US representative asks NU students to act on climate change


Daily file photo by Kelly Gonsalves

Rep. Jan Schakowsky, D-Evanston, speaks at an Evanston panel in 2013. The U.S. representative returned on Friday to vouch for climate justice at a Northwestern student rally.

Darby Hopper, Reporter

U.S. Rep. Jan Schakowsky, D-Evanston, addressed Northwestern students Friday, imploring them to fight against climate change during a rally on the Norris East Lawn.

The event was part of the national Know Tomorrow climate change awareness campaign that hosted a national National Day of Action on 60 college campuses Friday. Schakowsky kicked off the event, which had about 50 attendees, as the first speaker.

“I’m sorry, but the action you’re looking for will probably not, in the very near term, come from the Congress of the United States,” Schakowsky said. “It is much more likely to come from here on this campus at Northwestern University.”

In an interview with The Daily, Schakowsky reflected upon her experiences in the 60s and 70s advocating for supermarkets to put expiration dates on food. She said one of the best benefits of activism is how fun it is to “be a little subversive sometimes.”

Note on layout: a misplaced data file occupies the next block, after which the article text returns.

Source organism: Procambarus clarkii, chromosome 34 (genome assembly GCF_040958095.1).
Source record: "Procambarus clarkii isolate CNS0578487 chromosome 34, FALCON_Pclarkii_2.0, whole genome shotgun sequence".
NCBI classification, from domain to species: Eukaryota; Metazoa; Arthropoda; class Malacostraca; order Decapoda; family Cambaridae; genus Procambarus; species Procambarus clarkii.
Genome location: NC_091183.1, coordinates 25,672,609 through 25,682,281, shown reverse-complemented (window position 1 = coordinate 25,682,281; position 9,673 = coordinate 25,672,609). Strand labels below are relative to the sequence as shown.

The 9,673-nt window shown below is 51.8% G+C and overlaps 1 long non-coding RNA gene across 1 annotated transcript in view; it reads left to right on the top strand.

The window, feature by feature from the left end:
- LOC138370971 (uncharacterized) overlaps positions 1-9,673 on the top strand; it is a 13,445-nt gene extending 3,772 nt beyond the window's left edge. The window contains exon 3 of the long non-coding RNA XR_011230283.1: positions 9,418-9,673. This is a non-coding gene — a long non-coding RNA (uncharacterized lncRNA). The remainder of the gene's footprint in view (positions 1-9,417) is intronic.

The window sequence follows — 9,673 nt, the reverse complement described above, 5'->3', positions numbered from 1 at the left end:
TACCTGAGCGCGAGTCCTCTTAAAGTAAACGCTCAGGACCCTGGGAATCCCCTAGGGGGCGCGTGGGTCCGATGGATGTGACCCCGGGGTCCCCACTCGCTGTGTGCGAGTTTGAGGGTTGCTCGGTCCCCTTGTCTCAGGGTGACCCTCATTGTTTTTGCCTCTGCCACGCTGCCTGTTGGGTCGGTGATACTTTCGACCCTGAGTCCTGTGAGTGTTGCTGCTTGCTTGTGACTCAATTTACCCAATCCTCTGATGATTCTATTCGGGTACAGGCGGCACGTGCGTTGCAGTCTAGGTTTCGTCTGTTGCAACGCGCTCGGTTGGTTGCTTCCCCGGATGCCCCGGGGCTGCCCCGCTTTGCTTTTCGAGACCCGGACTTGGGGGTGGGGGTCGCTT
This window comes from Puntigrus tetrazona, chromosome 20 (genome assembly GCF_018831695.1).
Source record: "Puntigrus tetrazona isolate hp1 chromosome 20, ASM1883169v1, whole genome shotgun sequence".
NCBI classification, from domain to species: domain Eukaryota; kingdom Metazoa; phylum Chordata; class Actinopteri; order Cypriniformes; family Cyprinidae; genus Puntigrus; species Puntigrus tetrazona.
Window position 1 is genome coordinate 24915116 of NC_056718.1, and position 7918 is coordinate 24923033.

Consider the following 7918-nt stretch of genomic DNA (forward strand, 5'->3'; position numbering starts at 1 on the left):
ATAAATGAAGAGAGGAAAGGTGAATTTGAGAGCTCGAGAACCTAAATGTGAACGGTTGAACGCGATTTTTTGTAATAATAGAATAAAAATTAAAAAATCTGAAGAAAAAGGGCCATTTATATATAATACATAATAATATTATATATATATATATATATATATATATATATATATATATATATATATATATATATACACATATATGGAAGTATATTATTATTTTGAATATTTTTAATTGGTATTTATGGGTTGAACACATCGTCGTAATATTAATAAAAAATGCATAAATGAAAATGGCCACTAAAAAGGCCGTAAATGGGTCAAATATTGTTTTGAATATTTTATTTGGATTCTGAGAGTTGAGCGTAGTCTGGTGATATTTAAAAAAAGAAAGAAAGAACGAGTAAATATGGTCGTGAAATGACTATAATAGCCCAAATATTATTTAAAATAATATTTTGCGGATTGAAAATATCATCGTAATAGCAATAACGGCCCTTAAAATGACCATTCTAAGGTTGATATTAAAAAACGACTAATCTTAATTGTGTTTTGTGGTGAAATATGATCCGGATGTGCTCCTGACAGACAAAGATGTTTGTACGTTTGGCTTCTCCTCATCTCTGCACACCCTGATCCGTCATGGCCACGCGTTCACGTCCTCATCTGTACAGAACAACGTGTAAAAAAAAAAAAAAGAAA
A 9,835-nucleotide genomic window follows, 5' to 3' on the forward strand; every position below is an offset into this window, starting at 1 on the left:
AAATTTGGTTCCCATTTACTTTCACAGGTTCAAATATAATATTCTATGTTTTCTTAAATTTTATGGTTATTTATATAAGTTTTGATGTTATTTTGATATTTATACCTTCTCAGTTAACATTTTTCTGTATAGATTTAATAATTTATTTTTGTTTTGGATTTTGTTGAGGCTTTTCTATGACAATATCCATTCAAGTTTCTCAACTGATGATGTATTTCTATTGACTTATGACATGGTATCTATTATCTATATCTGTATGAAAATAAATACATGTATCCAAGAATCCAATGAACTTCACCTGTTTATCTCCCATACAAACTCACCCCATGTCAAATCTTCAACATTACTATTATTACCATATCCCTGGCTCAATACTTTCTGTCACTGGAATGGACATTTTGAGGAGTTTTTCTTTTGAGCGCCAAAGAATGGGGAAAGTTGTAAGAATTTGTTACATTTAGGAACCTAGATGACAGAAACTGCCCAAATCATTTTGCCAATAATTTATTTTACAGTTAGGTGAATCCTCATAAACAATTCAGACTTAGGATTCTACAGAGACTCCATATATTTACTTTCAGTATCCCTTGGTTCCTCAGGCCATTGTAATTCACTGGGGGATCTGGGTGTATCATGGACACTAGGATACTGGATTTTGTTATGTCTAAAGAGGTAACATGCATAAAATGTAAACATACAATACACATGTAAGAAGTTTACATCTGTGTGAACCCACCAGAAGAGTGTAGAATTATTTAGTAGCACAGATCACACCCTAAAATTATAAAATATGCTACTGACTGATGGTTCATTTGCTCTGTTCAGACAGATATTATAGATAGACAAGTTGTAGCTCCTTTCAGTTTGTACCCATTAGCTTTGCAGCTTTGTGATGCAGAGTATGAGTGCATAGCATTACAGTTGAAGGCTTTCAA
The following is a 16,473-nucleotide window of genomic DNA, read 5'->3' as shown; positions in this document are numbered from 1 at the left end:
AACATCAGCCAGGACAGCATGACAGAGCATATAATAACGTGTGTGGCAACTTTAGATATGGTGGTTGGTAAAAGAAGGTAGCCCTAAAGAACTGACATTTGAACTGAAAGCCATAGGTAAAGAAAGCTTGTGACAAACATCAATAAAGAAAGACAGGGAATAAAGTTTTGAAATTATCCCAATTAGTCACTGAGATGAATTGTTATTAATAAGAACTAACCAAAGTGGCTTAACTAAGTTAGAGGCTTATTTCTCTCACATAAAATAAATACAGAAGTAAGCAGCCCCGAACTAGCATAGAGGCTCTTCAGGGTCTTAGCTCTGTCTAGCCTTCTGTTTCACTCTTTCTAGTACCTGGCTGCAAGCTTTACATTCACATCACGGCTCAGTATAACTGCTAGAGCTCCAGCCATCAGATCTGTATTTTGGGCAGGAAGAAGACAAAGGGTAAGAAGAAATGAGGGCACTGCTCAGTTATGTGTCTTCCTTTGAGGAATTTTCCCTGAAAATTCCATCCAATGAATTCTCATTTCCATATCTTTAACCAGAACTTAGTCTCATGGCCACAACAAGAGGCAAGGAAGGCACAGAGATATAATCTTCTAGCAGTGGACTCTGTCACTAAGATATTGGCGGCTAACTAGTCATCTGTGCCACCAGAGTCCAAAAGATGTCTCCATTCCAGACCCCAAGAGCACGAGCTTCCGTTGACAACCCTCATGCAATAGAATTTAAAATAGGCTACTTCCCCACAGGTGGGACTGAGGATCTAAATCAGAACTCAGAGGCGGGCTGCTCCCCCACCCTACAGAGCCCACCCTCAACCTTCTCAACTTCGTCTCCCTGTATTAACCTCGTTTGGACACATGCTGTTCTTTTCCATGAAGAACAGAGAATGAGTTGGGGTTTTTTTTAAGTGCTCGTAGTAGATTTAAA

“Voting is part of it, but the drumbeat, it has to be relentless,” Schakowsky told The Daily. “Change comes when people finally push hard enough for it, and it’s got to come from young people, it just does. The 21st century is your century.”

The congresswoman said at the event that Know Tomorrow fights for climate change awareness because “tomorrow is now.”

“I had participated in the first Earth Day in the 70s, and it initiated a wave of legislation,” Schakowsky said. “The second wave has to be now.”

The event also featured speeches from an NU student and professor, as well as Henry Henderson, the director of the National Resources Defense Council’s Midwest chapter, and Blu, a slam poet from Young Chicago Authors.

Each speaker focused on a different environmental issue. Chemistry Prof. Dick Co spoke about building a greener world through innovation.

“I liked how he talked about green technology as a way to close the carbon loop, not only to provide people in less developed areas more opportunities and more human rights, but also as a way to affect climate change,” Weinberg senior Laila Hayani told The Daily after the event. “People often see climate change and human rights as two different, totally exclusive things from each other, but they’re really interrelated.”

McCormick junior Yue Zeng, who spoke about the impact of smog and pollution in her native country, China, told The Daily she wants to do everything she can to help her home. She said no matter where they’re from, all humans call Earth home.

“We’re all on the same ship,” she said.

Rachel Frazin contributed reporting.

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